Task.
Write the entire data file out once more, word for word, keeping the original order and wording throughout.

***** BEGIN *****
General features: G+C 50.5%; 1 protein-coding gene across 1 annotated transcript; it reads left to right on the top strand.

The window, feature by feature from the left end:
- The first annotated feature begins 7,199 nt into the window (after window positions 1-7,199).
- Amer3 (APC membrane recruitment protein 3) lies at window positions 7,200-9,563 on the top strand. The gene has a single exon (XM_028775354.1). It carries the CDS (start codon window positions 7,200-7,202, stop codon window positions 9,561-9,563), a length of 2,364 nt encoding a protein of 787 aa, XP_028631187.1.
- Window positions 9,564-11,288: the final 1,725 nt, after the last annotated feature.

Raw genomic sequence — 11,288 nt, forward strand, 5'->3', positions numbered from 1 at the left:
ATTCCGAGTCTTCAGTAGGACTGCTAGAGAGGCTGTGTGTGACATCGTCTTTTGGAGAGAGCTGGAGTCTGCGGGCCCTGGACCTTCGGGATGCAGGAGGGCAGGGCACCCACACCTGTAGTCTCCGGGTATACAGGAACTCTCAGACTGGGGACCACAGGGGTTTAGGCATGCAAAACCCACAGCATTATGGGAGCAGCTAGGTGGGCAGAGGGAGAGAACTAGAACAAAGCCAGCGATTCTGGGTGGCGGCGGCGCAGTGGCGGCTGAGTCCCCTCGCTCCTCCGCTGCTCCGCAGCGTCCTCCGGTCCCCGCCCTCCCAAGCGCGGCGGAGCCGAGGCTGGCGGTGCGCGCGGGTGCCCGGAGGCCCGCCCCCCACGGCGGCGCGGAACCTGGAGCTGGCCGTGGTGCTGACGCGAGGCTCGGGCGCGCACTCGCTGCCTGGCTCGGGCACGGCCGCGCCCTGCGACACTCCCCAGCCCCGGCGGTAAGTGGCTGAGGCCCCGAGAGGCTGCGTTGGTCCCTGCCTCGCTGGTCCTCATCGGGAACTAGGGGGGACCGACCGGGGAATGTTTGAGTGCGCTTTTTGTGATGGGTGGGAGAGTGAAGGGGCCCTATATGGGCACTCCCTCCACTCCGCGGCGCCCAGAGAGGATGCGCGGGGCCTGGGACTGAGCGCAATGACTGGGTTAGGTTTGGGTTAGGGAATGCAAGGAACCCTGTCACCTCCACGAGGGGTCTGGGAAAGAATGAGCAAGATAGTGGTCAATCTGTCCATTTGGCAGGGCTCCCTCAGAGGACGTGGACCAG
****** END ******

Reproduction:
General features: G+C 50.5%; 1 protein-coding gene across 1 annotated transcript; it reads left to right on the top strand.

The window, feature by feature from the left end:
- The first annotated feature begins 7,199 nt into the window (after window positions 1-7,199).
- Amer3 (APC membrane recruitment protein 3) lies at window positions 7,200-9,563 on the top strand. The gene has a single exon (XM_028775354.1). It carries the CDS (start codon window positions 7,200-7,202, stop codon window positions 9,561-9,563), a length of 2,364 nt encoding a protein of 787 aa, XP_028631187.1.
- Window positions 9,564-11,288: the final 1,725 nt, after the last annotated feature.

Raw genomic sequence — 11,288 nt, forward strand, 5'->3', positions numbered from 1 at the left:
ATTCCGAGTCTTCAGTAGGACTGCTAGAGAGGCTGTGTGTGACATCGTCTTTTGGAGAGAGCTGGAGTCTGCGGGCCCTGGACCTTCGGGATGCAGGAGGGCAGGGCACCCACACCTGTAGTCTCCGGGTATACAGGAACTCTCAGACTGGGGACCACAGGGGTTTAGGCATGCAAAACCCACAGCATTATGGGAGCAGCTAGGTGGGCAGAGGGAGAGAACTAGAACAAAGCCAGCGATTCTGGGTGGCGGCGGCGCAGTGGCGGCTGAGTCCCCTCGCTCCTCCGCTGCTCCGCAGCGTCCTCCGGTCCCCGCCCTCCCAAGCGCGGCGGAGCCGAGGCTGGCGGTGCGCGCGGGTGCCCGGAGGCCCGCCCCCCACGGCGGCGCGGAACCTGGAGCTGGCCGTGGTGCTGACGCGAGGCTCGGGCGCGCACTCGCTGCCTGGCTCGGGCACGGCCGCGCCCTGCGACACTCCCCAGCCCCGGCGGTAAGTGGCTGAGGCCCCGAGAGGCTGCGTTGGTCCCTGCCTCGCTGGTCCTCATCGGGAACTAGGGGGGACCGACCGGGGAATGTTTGAGTGCGCTTTTTGTGATGGGTGGGAGAGTGAAGGGGCCCTATATGGGCACTCCCTCCACTCCGCGGCGCCCAGAGAGGATGCGCGGGGCCTGGGACTGAGCGCAATGACTGGGTTAGGTTTGGGTTAGGGAATGCAAGGAACCCTGTCACCTCCACGAGGGGTCTGGGAAAGAATGAGCAAGATAGTGGTCAATCTGTCCATTTGGCAGGGCTCCCTCAGAGGACGTGGACCAG